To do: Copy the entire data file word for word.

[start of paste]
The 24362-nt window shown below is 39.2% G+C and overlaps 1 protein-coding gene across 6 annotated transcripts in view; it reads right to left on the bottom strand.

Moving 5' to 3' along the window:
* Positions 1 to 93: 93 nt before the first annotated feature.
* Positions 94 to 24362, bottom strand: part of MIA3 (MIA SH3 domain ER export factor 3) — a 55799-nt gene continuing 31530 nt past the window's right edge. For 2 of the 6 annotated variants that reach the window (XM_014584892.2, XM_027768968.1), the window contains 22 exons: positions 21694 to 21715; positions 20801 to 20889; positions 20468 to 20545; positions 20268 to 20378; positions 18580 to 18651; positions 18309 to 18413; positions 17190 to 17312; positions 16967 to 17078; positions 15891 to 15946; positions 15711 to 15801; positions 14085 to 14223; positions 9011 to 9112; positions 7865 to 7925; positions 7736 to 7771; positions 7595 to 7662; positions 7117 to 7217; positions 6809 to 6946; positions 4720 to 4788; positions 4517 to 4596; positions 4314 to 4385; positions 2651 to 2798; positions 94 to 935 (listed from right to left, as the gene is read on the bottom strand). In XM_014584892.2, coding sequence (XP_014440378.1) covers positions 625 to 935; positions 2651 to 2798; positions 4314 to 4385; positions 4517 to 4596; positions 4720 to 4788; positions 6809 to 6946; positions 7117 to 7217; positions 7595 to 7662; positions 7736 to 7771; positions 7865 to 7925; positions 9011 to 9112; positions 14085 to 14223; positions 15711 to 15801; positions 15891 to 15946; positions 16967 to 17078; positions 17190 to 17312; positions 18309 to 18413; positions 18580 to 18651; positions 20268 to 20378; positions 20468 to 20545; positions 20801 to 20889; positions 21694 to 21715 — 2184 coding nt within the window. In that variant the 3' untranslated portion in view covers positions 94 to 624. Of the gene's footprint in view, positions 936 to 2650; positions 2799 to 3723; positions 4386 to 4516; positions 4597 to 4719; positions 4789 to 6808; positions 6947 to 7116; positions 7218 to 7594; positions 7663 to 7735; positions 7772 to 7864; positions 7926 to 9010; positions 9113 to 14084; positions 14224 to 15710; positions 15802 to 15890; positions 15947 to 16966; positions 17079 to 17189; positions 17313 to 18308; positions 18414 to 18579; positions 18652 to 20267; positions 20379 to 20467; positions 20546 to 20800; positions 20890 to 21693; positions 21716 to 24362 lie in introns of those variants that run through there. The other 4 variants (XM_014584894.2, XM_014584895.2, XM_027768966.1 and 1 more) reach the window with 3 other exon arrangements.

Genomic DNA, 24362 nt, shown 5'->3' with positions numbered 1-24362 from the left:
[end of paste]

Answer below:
The 24362-nt window shown below is 39.2% G+C and overlaps 1 protein-coding gene across 6 annotated transcripts in view; it reads right to left on the bottom strand.

Moving 5' to 3' along the window:
* Positions 1 to 93: 93 nt before the first annotated feature.
* Positions 94 to 24362, bottom strand: part of MIA3 (MIA SH3 domain ER export factor 3) — a 55799-nt gene continuing 31530 nt past the window's right edge. For 2 of the 6 annotated variants that reach the window (XM_014584892.2, XM_027768968.1), the window contains 22 exons: positions 21694 to 21715; positions 20801 to 20889; positions 20468 to 20545; positions 20268 to 20378; positions 18580 to 18651; positions 18309 to 18413; positions 17190 to 17312; positions 16967 to 17078; positions 15891 to 15946; positions 15711 to 15801; positions 14085 to 14223; positions 9011 to 9112; positions 7865 to 7925; positions 7736 to 7771; positions 7595 to 7662; positions 7117 to 7217; positions 6809 to 6946; positions 4720 to 4788; positions 4517 to 4596; positions 4314 to 4385; positions 2651 to 2798; positions 94 to 935 (listed from right to left, as the gene is read on the bottom strand). In XM_014584892.2, coding sequence (XP_014440378.1) covers positions 625 to 935; positions 2651 to 2798; positions 4314 to 4385; positions 4517 to 4596; positions 4720 to 4788; positions 6809 to 6946; positions 7117 to 7217; positions 7595 to 7662; positions 7736 to 7771; positions 7865 to 7925; positions 9011 to 9112; positions 14085 to 14223; positions 15711 to 15801; positions 15891 to 15946; positions 16967 to 17078; positions 17190 to 17312; positions 18309 to 18413; positions 18580 to 18651; positions 20268 to 20378; positions 20468 to 20545; positions 20801 to 20889; positions 21694 to 21715 — 2184 coding nt within the window. In that variant the 3' untranslated portion in view covers positions 94 to 624. Of the gene's footprint in view, positions 936 to 2650; positions 2799 to 3723; positions 4386 to 4516; positions 4597 to 4719; positions 4789 to 6808; positions 6947 to 7116; positions 7218 to 7594; positions 7663 to 7735; positions 7772 to 7864; positions 7926 to 9010; positions 9113 to 14084; positions 14224 to 15710; positions 15802 to 15890; positions 15947 to 16966; positions 17079 to 17189; positions 17313 to 18308; positions 18414 to 18579; positions 18652 to 20267; positions 20379 to 20467; positions 20546 to 20800; positions 20890 to 21693; positions 21716 to 24362 lie in introns of those variants that run through there. The other 4 variants (XM_014584894.2, XM_014584895.2, XM_027768966.1 and 1 more) reach the window with 3 other exon arrangements.

Genomic DNA, 24362 nt, shown 5'->3' with positions numbered 1-24362 from the left: